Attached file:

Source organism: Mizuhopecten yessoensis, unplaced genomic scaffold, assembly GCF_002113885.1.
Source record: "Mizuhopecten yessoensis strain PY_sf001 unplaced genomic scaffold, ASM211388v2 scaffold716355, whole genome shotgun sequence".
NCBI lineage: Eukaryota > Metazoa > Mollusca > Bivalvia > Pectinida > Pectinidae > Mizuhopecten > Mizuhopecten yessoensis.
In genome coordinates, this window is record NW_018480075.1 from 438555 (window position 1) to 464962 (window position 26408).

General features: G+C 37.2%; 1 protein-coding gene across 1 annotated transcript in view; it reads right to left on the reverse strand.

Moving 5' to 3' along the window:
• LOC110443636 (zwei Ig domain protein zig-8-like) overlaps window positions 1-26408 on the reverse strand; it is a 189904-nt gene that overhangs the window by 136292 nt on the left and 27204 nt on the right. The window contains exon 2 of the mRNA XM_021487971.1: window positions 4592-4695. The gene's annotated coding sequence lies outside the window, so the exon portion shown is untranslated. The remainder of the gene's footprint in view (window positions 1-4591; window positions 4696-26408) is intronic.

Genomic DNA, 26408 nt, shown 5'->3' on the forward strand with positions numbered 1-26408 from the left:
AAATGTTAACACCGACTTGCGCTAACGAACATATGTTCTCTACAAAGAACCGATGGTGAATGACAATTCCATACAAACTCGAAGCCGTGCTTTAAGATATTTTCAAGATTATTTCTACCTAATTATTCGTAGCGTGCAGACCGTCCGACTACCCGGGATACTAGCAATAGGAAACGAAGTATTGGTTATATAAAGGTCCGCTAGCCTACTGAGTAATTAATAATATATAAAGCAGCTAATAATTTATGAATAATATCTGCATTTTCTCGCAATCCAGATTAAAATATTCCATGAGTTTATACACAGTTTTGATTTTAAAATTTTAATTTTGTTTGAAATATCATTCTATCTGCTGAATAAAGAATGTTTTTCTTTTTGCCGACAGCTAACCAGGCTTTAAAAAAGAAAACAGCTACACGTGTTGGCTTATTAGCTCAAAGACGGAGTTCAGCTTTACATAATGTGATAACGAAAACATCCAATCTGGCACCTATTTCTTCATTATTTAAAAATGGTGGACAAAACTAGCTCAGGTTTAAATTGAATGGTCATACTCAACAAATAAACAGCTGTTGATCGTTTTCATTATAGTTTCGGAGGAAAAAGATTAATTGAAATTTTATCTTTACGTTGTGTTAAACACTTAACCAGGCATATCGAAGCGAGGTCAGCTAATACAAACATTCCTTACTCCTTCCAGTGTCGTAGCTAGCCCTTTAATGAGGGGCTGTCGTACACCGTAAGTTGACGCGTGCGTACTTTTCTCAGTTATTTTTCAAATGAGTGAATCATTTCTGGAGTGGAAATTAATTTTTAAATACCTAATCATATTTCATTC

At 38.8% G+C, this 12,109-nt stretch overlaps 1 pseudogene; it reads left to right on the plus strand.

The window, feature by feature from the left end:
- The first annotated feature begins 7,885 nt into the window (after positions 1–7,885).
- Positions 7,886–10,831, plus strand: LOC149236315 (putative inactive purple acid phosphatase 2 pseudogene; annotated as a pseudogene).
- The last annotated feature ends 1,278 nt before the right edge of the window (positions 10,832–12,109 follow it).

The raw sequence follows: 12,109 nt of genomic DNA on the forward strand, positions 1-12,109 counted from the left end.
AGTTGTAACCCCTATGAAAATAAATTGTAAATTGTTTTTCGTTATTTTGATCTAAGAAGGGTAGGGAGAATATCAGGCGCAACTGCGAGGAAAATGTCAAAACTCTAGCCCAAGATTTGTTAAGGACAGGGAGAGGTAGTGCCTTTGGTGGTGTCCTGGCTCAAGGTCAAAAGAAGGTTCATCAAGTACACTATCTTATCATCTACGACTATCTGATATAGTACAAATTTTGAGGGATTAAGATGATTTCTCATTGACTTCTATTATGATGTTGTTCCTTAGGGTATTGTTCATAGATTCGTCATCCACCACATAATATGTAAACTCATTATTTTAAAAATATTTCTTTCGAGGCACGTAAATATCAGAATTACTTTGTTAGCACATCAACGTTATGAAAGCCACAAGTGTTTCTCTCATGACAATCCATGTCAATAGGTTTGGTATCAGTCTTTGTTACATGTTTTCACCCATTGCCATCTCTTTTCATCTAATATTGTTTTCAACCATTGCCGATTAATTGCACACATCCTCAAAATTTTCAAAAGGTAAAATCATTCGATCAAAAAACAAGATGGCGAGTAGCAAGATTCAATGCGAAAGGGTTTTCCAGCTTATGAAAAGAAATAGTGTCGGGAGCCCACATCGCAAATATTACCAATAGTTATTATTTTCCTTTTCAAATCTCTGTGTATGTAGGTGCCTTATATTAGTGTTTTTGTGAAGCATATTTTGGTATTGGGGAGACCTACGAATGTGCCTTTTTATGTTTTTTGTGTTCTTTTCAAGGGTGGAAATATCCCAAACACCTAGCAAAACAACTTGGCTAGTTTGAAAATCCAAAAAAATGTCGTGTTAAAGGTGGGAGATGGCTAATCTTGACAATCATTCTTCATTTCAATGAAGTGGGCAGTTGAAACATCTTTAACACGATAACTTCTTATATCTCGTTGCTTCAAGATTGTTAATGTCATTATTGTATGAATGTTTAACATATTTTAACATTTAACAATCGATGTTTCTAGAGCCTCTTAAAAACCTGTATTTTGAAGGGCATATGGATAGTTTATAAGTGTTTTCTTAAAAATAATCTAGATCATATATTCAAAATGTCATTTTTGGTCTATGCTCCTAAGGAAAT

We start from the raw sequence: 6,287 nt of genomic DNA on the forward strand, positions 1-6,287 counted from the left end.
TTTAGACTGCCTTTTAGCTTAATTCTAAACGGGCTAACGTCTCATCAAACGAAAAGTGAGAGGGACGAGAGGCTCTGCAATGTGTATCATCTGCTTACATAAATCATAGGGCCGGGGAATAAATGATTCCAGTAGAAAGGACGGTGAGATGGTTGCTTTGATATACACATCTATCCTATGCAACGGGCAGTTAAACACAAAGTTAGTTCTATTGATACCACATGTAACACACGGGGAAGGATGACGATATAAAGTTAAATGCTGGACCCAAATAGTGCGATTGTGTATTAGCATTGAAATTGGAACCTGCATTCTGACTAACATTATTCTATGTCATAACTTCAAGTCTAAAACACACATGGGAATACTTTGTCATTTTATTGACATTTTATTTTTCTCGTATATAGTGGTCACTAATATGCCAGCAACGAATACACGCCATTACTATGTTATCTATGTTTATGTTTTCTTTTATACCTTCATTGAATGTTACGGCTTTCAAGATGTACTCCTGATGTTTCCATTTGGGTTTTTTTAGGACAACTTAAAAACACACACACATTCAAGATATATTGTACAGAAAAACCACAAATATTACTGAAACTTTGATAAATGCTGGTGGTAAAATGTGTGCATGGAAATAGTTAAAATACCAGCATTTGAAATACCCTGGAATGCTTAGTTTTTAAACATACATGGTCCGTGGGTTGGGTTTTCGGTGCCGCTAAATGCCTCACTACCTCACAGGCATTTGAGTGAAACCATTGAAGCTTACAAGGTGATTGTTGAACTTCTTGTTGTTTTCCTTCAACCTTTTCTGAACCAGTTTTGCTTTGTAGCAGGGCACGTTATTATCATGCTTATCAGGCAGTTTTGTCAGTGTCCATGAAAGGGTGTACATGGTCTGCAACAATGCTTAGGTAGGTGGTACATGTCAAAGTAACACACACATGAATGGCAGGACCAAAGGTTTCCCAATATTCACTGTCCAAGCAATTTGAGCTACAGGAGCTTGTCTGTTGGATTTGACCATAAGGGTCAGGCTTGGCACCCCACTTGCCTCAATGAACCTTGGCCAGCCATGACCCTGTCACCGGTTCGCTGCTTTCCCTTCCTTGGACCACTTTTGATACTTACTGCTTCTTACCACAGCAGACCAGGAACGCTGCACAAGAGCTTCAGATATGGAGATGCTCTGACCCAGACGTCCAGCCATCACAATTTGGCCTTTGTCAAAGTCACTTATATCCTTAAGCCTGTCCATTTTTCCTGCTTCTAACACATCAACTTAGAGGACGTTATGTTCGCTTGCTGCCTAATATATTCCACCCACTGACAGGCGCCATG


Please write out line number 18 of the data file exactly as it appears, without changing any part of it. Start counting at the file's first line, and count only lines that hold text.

TTTAGACTGCCTTTTAGCTTAATTCTAAACGGGCTAACGTCTCATCAAACGAAAAGTGAGAGGGACGAGAGGCTCTGCAATGTGTATCATCTGCTTACATAAATCATAGGGCCGGGGAATAAATGATTCCAGTAGAAAGGACGGTGAGATGGTTGCTTTGATATACACATCTATCCTATGCAACGGGCAGTTAAACACAAAGTTAGTTCTATTGATACCACATGTAACACACGGGGAAGGATGACGATATAAAGTTAAATGCTGGACCCAAATAGTGCGATTGTGTATTAGCATTGAAATTGGAACCTGCATTCTGACTAACATTATTCTATGTCATAACTTCAAGTCTAAAACACACATGGGAATACTTTGTCATTTTATTGACATTTTATTTTTCTCGTATATAGTGGTCACTAATATGCCAGCAACGAATACACGCCATTACTATGTTATCTATGTTTATGTTTTCTTTTATACCTTCATTGAATGTTACGGCTTTCAAGATGTACTCCTGATGTTTCCATTTGGGTTTTTTTAGGACAACTTAAAAACACACACACATTCAAGATATATTGTACAGAAAAACCACAAATATTACTGAAACTTTGATAAATGCTGGTGGTAAAATGTGTGCATGGAAATAGTTAAAATACCAGCATTTGAAATACCCTGGAATGCTTAGTTTTTAAACATACATGGTCCGTGGGTTGGGTTTTCGGTGCCGCTAAATGCCTCACTACCTCACAGGCATTTGAGTGAAACCATTGAAGCTTACAAGGTGATTGTTGAACTTCTTGTTGTTTTCCTTCAACCTTTTCTGAACCAGTTTTGCTTTGTAGCAGGGCACGTTATTATCATGCTTATCAGGCAGTTTTGTCAGTGTCCATGAAAGGGTGTACATGGTCTGCAACAATGCTTAGGTAGGTGGTACATGTCAAAGTAACACACACATGAATGGCAGGACCAAAGGTTTCCCAATATTCACTGTCCAAGCAATTTGAGCTACAGGAGCTTGTCTGTTGGATTTGACCATAAGGGTCAGGCTTGGCACCCCACTTGCCTCAATGAACCTTGGCCAGCCATGACCCTGTCACCGGTTCGCTGCTTTCCCTTCCTTGGACCACTTTTGATACTTACTGCTTCTTACCACAGCAGACCAGGAACGCTGCACAAGAGCTTCAGATATGGAGATGCTCTGACCCAGACGTCCAGCCATCACAATTTGGCCTTTGTCAAAGTCACTTATATCCTTAAGCCTGTCCATTTTTCCTGCTTCTAACACATCAACTTAGAGGACGTTATGTTCGCTTGCTGCCTAATATATTCCACCCACTGACAGGCGCCATG